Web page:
DISSENT: During COVID-19, showing solidarity is even more important

We are in a frightening time. Some 135,235 people in the U.S. have died from COVID-19, according to the Centers for Disease Control and Prevention, and an untold number are battling infections. Meanwhile, the rest of us must protect ourselves whenever we venture out in public — not just from the virus, but also from racist anti-Asian suspicions and sometimes even violence.

But we are not the only ones who are exhausted and scared. The COVID-19 pandemic has magnified existing inequalities and injustices in America.

People of color are more likely to live in viral hotspots, more likely to have lost their jobs during the pandemic, and more likely to die from COVID-19 than white people.

What’s worse, some pre-existing systems of oppression are using the virus as an opportunity to inflict even greater harms.

Take, for example, immigrant families in ICE detention centers. At the end of April, citing the rising risks of COVID-19 infections in detention facilities, a federal judge ordered ICE to move more quickly to release immigrant children from its custody. ICE responded in the most inhumane way possible. In May, at family detention centers in Texas and Pennsylvania, ICE officers called detained mothers into meetings and told them to make a choice between signing two forms: One authorized the rapid release of their children, but separated the mother from her children and left her detained; the other kept the family together, but would detain them all indefinitely.

Releasing the families together, which ICE has the authority to do, was not one of the choices the officers gave to the mothers.
As Japanese Americans know, this is hardly the first time that the U.S. government has presented a similarly cruel and false set of choices. During World War II, the government’s so-called “loyalty questionnaire” forced Japanese American families into frantic discussions about which responses could keep them together and which might lead to them being split up, with some family members deported to Japan and others left behind in America.

Even with public health restrictions on mass gatherings, we can stand in solidarity with those trapped in such terrifying circumstances. In April, Tsuru for Solidarity and others used car caravans instead of marches to demand that ICE detainees be freed from the Yuba County Jail in California.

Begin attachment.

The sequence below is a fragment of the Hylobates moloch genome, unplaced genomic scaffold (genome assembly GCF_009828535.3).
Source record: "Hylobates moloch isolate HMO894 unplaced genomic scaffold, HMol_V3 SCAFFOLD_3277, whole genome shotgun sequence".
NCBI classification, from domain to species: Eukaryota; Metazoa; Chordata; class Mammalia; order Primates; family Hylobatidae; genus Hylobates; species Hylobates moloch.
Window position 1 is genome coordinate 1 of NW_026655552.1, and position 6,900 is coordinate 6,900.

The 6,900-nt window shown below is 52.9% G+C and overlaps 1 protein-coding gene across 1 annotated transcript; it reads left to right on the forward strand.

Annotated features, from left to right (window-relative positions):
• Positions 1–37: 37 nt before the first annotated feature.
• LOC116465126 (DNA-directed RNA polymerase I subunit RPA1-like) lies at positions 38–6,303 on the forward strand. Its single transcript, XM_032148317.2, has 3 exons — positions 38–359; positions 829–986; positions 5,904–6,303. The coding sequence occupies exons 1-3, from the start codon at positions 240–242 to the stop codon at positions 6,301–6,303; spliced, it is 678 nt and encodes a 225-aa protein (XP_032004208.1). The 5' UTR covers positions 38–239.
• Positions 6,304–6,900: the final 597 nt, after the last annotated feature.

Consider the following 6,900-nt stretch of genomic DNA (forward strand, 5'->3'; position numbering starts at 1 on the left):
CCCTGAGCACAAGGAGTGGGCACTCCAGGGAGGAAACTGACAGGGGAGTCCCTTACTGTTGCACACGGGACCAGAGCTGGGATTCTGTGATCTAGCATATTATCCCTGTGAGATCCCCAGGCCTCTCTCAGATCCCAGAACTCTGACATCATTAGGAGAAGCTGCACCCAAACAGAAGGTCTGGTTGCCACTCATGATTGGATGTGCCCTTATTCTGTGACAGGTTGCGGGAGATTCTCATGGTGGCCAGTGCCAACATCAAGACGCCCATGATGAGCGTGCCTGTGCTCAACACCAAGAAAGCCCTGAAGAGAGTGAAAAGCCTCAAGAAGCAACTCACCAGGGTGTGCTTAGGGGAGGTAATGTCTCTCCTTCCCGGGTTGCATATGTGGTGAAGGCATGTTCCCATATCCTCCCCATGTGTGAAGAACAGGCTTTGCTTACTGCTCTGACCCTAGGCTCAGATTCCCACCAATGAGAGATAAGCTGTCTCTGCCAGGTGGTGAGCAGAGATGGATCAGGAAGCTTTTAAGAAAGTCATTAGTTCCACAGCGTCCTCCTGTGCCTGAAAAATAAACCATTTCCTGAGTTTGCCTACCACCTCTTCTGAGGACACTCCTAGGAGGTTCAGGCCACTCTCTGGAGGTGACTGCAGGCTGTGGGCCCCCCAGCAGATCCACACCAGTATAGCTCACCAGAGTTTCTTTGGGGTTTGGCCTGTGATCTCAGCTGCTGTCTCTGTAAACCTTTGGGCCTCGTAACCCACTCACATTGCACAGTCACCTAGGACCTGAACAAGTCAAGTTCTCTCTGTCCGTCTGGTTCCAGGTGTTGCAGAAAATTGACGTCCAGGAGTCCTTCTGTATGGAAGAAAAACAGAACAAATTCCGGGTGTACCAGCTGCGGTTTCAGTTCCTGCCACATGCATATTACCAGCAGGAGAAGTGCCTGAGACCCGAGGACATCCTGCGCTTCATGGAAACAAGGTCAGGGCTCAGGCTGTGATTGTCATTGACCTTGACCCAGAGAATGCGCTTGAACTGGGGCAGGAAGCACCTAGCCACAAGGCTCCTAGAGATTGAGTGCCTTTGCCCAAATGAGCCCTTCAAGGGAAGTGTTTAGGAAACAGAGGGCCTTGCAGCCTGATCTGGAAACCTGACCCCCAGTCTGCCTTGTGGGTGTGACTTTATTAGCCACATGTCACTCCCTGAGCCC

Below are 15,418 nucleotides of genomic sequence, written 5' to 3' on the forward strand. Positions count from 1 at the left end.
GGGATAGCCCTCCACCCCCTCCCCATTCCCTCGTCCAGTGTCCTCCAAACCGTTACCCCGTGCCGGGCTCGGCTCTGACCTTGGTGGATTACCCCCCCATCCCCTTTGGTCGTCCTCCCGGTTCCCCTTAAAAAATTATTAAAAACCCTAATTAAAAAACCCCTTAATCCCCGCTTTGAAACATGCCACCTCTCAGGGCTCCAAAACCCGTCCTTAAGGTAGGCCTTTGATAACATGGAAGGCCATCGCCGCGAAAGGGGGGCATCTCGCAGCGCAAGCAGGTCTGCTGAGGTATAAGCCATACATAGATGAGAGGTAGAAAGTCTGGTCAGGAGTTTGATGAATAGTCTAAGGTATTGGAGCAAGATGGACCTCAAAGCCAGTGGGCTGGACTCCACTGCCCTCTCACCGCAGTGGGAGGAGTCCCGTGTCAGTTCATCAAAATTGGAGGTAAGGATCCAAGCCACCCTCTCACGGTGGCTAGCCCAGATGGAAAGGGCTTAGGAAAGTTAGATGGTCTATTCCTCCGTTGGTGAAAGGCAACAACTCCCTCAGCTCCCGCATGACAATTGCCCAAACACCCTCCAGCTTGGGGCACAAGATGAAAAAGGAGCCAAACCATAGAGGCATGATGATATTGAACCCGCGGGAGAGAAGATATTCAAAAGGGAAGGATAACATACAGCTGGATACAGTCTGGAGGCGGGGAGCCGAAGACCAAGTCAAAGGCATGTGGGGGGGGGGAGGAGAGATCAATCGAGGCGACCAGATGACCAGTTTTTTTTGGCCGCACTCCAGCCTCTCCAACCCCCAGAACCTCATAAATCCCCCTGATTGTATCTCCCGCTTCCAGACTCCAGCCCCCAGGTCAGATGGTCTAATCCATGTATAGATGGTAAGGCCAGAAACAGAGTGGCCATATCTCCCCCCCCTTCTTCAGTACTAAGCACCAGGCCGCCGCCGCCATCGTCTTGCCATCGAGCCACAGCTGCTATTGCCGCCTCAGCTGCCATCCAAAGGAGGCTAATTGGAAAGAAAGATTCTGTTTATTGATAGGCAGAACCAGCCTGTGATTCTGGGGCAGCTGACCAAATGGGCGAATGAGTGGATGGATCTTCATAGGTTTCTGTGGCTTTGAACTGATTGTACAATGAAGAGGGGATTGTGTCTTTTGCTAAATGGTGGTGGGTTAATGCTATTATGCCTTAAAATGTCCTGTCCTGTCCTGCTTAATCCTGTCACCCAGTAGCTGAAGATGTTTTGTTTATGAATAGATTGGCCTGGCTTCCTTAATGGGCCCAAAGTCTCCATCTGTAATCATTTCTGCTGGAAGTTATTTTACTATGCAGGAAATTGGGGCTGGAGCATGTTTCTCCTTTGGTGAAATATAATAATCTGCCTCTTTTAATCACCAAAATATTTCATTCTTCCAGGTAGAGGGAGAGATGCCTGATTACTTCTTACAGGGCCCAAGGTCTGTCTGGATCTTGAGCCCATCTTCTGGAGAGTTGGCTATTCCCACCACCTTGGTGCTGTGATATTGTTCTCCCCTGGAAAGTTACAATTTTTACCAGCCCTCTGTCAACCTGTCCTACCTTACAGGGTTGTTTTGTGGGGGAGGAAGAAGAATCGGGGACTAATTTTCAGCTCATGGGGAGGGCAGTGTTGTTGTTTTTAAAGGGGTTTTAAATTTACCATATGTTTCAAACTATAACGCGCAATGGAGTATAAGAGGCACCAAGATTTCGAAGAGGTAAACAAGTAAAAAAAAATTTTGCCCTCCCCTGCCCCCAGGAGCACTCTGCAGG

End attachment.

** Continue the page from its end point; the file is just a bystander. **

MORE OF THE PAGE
And even without leaving our homes, we can press our elected officials to free people from prisons, jails, and detention centers where they face imminent risks of COVID-19 infection. The Tsuru Rising virtual gathering on June 6-7 was an opportunity to hear from national partners in the immigrant rights movement and to build new regional strategies in the face of the pandemic.

These acts of solidarity make a tangible difference. As one Latinx activist told me last year at Fort Sill in Oklahoma, witnessing our Japanese American movement for immigrant rights provided her with a unique source of hope. When she saw multiple generations of Japanese Americans — with our history of racist mass incarceration and government suppression of dissent — coming out to draw connections between our past and the present-day mistreatment of immigrants, she saw what her family’s future, and the future of millions of Dreamers, could look like in a future America. Having this vision in mind, she told me, would help her maintain hope amidst the darkness and fear of the present.

Such hope was badly needed last year, but it’s needed even more today. The COVID-19 pandemic has left immigrants even more vulnerable than before.

In both New York and California, ICE continued carrying out raids even after stay-at-home orders went into effect. Many feared the Supreme Court will terminate DACA status for Dreamers during the pandemic. And ICE detention centers are especially dangerous places to be right now, given the combination of crowding, denial of access to basic hygiene products like soap and hand sanitizer and lethally substandard medical care.

This is not the time to retreat into our own fears. It is the time for us all to stand up, offer a beacon of hope, and be the allies that we never had during World War II. Together, we can envision and build a world without cages or concentration camps.

Carl Takei, a Yonsei, is a senior staff attorney at the ACLU, co-chair of Tsuru for Solidarity, and a board member for the New York Day of Remembrance Committee. He now coordinates the ACLU’s national strategy on police practices, and previously conducted ACLU litigation and advocacy on prison privatization and immigration detention. You can follow him on Twitter at @carltakei, or reach him at nichibei@carltakei.com. The views expressed in the preceding column are not necessarily those of the Nichi Bei Weekly nor the ACLU.

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